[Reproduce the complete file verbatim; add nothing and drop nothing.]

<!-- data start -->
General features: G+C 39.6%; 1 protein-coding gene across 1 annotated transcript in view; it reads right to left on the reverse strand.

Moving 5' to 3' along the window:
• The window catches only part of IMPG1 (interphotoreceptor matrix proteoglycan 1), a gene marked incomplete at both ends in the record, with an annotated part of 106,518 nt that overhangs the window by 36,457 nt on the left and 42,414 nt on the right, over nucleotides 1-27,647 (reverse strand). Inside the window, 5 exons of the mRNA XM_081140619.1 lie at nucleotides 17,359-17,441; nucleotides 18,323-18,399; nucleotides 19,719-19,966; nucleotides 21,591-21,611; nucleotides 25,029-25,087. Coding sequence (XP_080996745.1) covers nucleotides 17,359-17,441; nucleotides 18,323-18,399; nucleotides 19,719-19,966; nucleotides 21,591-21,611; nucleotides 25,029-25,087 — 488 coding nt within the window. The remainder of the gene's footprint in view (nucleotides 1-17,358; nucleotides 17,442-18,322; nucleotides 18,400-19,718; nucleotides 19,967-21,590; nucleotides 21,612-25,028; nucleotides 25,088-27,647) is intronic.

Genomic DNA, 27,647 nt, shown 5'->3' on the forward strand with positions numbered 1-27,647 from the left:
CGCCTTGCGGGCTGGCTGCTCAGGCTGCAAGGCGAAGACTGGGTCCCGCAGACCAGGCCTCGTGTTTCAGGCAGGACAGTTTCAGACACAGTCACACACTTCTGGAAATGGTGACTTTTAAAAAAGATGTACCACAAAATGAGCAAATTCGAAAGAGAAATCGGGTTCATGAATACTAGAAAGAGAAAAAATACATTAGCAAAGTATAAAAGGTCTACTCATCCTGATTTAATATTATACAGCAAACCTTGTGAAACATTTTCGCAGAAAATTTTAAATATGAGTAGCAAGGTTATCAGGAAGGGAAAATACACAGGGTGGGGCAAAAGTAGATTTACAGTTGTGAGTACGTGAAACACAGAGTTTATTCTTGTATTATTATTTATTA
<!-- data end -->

General features: G+C 39.6%; 1 protein-coding gene across 1 annotated transcript in view; it reads right to left on the reverse strand.

Moving 5' to 3' along the window:
• The window catches only part of IMPG1 (interphotoreceptor matrix proteoglycan 1), a gene marked incomplete at both ends in the record, with an annotated part of 106,518 nt that overhangs the window by 36,457 nt on the left and 42,414 nt on the right, over nucleotides 1-27,647 (reverse strand). Inside the window, 5 exons of the mRNA XM_081140619.1 lie at nucleotides 17,359-17,441; nucleotides 18,323-18,399; nucleotides 19,719-19,966; nucleotides 21,591-21,611; nucleotides 25,029-25,087. Coding sequence (XP_080996745.1) covers nucleotides 17,359-17,441; nucleotides 18,323-18,399; nucleotides 19,719-19,966; nucleotides 21,591-21,611; nucleotides 25,029-25,087 — 488 coding nt within the window. The remainder of the gene's footprint in view (nucleotides 1-17,358; nucleotides 17,442-18,322; nucleotides 18,400-19,718; nucleotides 19,967-21,590; nucleotides 21,612-25,028; nucleotides 25,088-27,647) is intronic.

Genomic DNA, 27,647 nt, shown 5'->3' on the forward strand with positions numbered 1-27,647 from the left:
CGCCTTGCGGGCTGGCTGCTCAGGCTGCAAGGCGAAGACTGGGTCCCGCAGACCAGGCCTCGTGTTTCAGGCAGGACAGTTTCAGACACAGTCACACACTTCTGGAAATGGTGACTTTTAAAAAAGATGTACCACAAAATGAGCAAATTCGAAAGAGAAATCGGGTTCATGAATACTAGAAAGAGAAAAAATACATTAGCAAAGTATAAAAGGTCTACTCATCCTGATTTAATATTATACAGCAAACCTTGTGAAACATTTTCGCAGAAAATTTTAAATATGAGTAGCAAGGTTATCAGGAAGGGAAAATACACAGGGTGGGGCAAAAGTAGATTTACAGTTGTGAGTACGTGAAACACAGAGTTTATTCTTGTATTATTATTTATTA